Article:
Crysis: Warhead

Kicking things off as always is Crysis: Warhead, still the toughest game in our benchmark suite.Even 2 years since the release of the original Crysis, “but can it run Crysis?” is still an important question.

Crysis Warhead

Crysis Warhead

Crysis Warhead

Crysis can be particularly memory-dependent, which in this case highlights the difference between the 768MB and 1GB GTX 460. 2560x1600 is not a viable option on the 768MB card here (or in most other games) due to the lack of VRAM, while at lower resolutions we can still clearly see the impact of having less RAM, less L2 cache, and less ROP power. At both 1680 and 1920, the 1GB GTX 460 is roughly 10% faster than the 768MB card. This much less than the 33% lead the 1GB GTX 460 has in terms of RAM/L2/ROP, but it’s still clear that there is a price to pay on the 768MB GTX 460.

Meanwhile the Radeon 5830 - already a hobbled card due to having half the ROPs of a full Radeon HD 5870 – takes a hard loss here. The 768MB GTX 460 comes ahead at 1920 by roughly 14% even with its RAM disadvantage. AMD definitely has their work cut out for them. As for the Radeon 5850, the 1GB GTX 460 trails right behind it until we hit 2560, where AMD’s continued advantage at high resolutions helps the card pull away some.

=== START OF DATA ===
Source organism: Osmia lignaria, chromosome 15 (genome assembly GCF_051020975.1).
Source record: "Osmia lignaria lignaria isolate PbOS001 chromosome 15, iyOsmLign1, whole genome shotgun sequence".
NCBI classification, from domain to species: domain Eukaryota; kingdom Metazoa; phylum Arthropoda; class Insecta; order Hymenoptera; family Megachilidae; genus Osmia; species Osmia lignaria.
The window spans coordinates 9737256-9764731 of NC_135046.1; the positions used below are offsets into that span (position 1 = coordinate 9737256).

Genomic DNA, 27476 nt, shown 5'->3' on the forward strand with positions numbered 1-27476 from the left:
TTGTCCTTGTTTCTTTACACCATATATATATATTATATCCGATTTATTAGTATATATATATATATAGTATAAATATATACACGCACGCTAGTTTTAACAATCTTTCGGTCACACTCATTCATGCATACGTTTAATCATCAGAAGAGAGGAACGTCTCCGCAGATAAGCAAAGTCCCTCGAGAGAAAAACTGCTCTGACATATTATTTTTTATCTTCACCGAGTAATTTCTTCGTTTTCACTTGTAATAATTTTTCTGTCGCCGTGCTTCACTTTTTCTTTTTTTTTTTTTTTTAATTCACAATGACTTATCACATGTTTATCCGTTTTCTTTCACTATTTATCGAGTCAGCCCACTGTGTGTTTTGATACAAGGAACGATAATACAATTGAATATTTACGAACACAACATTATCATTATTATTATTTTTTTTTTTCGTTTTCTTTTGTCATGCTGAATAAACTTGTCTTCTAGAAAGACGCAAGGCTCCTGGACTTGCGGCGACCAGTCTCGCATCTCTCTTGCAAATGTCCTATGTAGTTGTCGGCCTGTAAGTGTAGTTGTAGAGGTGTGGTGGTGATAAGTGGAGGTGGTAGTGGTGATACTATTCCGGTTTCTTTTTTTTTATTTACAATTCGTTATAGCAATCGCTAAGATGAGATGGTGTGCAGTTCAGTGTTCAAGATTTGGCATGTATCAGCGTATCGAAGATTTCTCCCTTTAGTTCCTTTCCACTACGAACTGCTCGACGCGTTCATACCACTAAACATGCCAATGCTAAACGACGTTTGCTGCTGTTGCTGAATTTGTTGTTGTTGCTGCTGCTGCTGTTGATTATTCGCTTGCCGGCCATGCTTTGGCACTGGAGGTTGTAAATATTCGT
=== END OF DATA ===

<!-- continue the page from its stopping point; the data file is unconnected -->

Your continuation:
Crysis Warhead - Minimum Frame Rate

Crysis Warhead - Minimum Frame Rate

Crysis Warhead - Minimum Frame Rate

Looking at the minimum framerates, the difference in RAM/L2/ROPs becomes more pronounced. Here the 1GB GTX 460 has a 15% advantage at 1920, and strangely enough even beats a 5850 here. With the greater overhead of SLI this becomes even more of an issue, with our ragtag SLI set of 1GB GTX 460s beats our pair of factory overclocked EVGA 768MB GTX 460s by 33%. Finally the 5830 fares even worse, losing to the 768MB GTX 460 by 35%. In Crysis there is no substitute for more RAM and more ROPs.

The Test BattleForge: DX10
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  • san1s - Monday, July 12, 2010 - link

    I hope this is the card that finally brings price drops, they have been stagnant for far too long. Reply
  • JGabriel - Monday, July 12, 2010 - link


    It should. The 768MB version seems to perform about 5% better than the 5830, and the 1GB version comes to ~90% of the 5850.

    Just on a performance per dollar basis, that means ATI should drop the 5830 to $189 max, with somewhere in the $170-$180 range being more reasonable, and the 5850 needs to drop down to about $249. Basically, we should be looking at 10%-20% price cuts for the 5670, 5750, 5770, 5830, and 5850.

    It should force the GTX 470 under $300, too.

    .
    Reply
  • medi01 - Monday, July 12, 2010 - link

    Best way to drop prices would be to ramp up production. Now, if what I've heard is true (fab treats nVidia as a preferred customer, unlike AMD) we will get yet another round of unfair competition, which in the end will hurt us, customers. :(

    PS